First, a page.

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Converting algorithms to letters?

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Thread starter #1
I've been thinking about this quite a bit while learning zbll, and I think it could be extremely useful in memorizing large algorithm sets with a memory palace. My original thought was this: Give each trigger a letter and then just memorize the first two triggers and try the rest. The obvious problems with this: too many triggers, doesn't account for non triggers mid alg, like U2 etc, and it doesn't account for the entire algorithm. I will continue to work on this but I would love to hear the ideas of others, my goal is to engineer a system where an algorithm can be reduced into a visual of one object(or a set of object working together, for example, "a dog eating meat").

Comment your ideas, no matter how complex and far fetched they sound!
 
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abunickabhi
#3
Already been working on it


David Singmaster notation is good to generate scrambles and stuff, but not good enough for memorization.

Edit:
I have also added ways to memorize wide moves and rotations.

For wide moves,
u - QA
u' - BP
u2 - RC
f - SV
f' - WT
f2 - XU
l' - NH
l - MG
l2 - OI
r - NJ
r' - MK
r2 - OL

x - li
x' - mi
y - gi
y' - kj
z - qp
z' -dp
(I chose these letter pairs as these were rarer in the algorithm string, and had strong imagery in my letter pair scheme)

For normal face turning moves,
U - A
U' - B
U2 - C
D - D
D' - E
D2 - F
L - G
L' - H
L2 - I (Letter i)
M - M
M' - N
M2 - O
R - J
R' - K
R2 - L
S - S
S' - T
S2 - U
E - P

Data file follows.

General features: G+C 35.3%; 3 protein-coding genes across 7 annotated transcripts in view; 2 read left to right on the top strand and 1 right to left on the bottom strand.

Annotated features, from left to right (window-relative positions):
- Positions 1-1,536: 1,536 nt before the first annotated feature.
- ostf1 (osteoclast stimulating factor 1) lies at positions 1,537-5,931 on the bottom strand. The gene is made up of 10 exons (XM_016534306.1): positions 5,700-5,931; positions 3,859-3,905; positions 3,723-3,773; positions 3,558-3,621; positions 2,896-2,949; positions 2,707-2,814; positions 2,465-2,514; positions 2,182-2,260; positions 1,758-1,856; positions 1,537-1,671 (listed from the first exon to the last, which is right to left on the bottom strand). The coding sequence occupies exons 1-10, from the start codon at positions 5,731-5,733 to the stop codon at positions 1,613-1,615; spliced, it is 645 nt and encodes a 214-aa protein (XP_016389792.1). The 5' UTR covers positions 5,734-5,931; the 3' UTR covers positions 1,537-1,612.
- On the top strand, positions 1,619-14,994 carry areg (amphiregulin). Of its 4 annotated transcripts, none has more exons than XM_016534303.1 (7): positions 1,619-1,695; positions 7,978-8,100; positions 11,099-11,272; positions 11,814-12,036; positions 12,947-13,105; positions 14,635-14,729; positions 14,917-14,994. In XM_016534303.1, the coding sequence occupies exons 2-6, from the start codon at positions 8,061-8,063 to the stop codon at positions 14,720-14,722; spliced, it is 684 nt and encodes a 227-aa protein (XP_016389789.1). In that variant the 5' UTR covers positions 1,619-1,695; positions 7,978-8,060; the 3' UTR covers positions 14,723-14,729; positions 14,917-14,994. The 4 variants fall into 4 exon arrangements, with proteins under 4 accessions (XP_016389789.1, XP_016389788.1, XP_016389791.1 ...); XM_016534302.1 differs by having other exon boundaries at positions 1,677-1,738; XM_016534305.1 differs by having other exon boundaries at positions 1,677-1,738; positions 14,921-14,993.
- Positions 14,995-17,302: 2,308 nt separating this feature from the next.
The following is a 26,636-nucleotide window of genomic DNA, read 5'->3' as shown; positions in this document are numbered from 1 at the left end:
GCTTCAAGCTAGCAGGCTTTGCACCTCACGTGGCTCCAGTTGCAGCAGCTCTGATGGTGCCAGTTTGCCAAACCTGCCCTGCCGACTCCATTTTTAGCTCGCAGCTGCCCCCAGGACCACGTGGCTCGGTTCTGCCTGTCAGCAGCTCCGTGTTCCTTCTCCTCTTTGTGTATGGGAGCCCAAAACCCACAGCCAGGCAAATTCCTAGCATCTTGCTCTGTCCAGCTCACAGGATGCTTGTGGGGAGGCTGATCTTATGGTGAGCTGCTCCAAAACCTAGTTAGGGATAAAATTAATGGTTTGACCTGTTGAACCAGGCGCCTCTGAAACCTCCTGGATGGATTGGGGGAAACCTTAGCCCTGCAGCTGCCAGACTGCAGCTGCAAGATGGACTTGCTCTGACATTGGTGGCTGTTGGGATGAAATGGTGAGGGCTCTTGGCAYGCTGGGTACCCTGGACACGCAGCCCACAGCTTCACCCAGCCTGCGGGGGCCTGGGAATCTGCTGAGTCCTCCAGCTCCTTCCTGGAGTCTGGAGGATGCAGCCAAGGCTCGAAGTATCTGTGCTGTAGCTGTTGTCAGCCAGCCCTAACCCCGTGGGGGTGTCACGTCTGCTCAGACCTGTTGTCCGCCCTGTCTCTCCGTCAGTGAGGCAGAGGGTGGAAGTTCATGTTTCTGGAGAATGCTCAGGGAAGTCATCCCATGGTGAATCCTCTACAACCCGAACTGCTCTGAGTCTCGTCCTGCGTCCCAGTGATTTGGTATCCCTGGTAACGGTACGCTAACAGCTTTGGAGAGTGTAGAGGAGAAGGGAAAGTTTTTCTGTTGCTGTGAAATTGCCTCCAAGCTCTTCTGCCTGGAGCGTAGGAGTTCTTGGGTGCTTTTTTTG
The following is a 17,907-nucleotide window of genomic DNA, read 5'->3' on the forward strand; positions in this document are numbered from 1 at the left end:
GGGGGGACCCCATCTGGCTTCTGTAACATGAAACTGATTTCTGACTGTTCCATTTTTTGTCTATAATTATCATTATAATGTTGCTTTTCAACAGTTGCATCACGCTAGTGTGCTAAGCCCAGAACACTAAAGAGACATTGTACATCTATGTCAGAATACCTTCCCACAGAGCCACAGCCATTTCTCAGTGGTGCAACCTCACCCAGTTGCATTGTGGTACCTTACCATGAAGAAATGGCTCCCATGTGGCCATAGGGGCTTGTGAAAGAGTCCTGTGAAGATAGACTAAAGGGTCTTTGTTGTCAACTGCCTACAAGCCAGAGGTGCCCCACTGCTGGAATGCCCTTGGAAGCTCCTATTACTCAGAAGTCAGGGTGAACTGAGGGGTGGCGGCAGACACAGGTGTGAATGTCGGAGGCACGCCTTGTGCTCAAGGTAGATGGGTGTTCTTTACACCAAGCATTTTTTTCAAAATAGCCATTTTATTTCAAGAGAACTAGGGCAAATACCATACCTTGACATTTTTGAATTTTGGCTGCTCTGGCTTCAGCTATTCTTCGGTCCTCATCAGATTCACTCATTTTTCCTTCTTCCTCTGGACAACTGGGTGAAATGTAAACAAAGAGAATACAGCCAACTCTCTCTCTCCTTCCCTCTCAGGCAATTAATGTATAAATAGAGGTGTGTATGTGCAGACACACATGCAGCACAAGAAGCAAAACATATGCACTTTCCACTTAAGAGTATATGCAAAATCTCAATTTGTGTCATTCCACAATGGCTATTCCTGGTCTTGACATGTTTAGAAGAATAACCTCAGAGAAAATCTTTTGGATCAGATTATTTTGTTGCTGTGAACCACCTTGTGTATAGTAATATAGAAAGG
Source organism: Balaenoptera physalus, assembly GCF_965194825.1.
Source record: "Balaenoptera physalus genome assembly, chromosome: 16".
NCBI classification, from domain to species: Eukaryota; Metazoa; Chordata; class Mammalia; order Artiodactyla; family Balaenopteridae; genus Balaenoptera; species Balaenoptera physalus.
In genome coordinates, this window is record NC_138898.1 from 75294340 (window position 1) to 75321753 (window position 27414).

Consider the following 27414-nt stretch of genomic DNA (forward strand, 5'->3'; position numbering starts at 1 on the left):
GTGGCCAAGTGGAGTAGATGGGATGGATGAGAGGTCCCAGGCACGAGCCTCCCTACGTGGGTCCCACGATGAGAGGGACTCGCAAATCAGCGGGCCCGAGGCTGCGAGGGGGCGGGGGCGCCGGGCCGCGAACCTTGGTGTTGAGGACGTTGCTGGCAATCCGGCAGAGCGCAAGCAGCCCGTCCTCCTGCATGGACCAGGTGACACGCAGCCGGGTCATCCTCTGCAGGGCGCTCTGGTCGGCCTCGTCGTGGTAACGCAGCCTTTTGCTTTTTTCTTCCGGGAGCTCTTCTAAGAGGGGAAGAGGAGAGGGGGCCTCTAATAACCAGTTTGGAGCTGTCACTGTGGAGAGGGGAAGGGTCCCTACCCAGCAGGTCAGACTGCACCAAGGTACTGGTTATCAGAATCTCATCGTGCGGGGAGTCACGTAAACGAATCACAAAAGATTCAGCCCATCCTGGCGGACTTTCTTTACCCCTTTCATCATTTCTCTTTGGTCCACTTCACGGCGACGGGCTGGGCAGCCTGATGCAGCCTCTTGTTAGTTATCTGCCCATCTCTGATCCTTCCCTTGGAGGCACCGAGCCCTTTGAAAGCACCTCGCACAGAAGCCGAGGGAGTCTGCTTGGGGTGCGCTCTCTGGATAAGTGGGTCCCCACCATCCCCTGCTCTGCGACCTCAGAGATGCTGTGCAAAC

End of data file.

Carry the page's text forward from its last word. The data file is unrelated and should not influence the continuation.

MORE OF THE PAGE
E' - Q
E2 - R
F - V
F' - W
F2 - X
B - Y
B' - Z

There are also an insane amount of cancellations I have come up with, but it will be pretty advanced for you ig.
This system takes time to get accustomed to.

For fun reasons, I have decided to name this system as Yo notation!

Happy memorizing...
(P.S. I have not used this system to memorize ZBLL, as I use Roux method to solve a 3x3)

If you have any further doubts or need help or clarification, drop a mail to [email protected]
I am always open to debates yo.

Lol, nice read.

Also, I think I am not the first person to come up with this system.

But, I have invested about 1 year to perfectly engineer this system and make it work.
I will not publish the 10,000ish algs I have converted to images using the Yo notation anytime soon.

But, I will be posting videos of execution of this triggerless algs (length ~12 moves) on this channel:
https://www.youtube.com/channel/UCa7dTclUqnR9VwSeOCpRwAQ
 
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2018HUGE02
#5
It would be a really good idea for TSLE memo.

RUR'=A
RU2R'=B
RU'R'=C
U=X
U2=Y
U'=Z
So the 4 corners alg for TSLE would be: XCYA
and RUR'U2RUR' for one of the edge in slot cases would become AYA
 
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This system takes time to get accustomed to.
Are you accustomed to this system? Also I do think it is a very interesting system, however very long. For example, if im learning zbll, there is only a very limited amount if turns ( L, R, R2, etc) that are actually used in algorithms. I'm currently working on something very similar to yours, but it includes both common triggers, and common transition moves. But thats where my system lacks to yours, mine doesn't account for certain moves, ei S, E, etc so it cannot be directly applied to blind comms. I think it could be easily modified however. I also think one problem with that system would be how long your visual memo is. In mine it includes both triggers and turns, to minimize visual length. While I do think yours is definitely a great option once it is concreted into your mind, my biggest problem would be trying to fit an entire 12 alg set into one room.
 
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Thread starter #8
In fact I make mistakes in turning (like R instead of R' in normal notation), but in this I do not make any mistake.
You should make a program that converts typical algorithms to your system. I'd also be interested in seeing how many algs you can learn in day(or a speed test of the sort).
 
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taoxyu
#10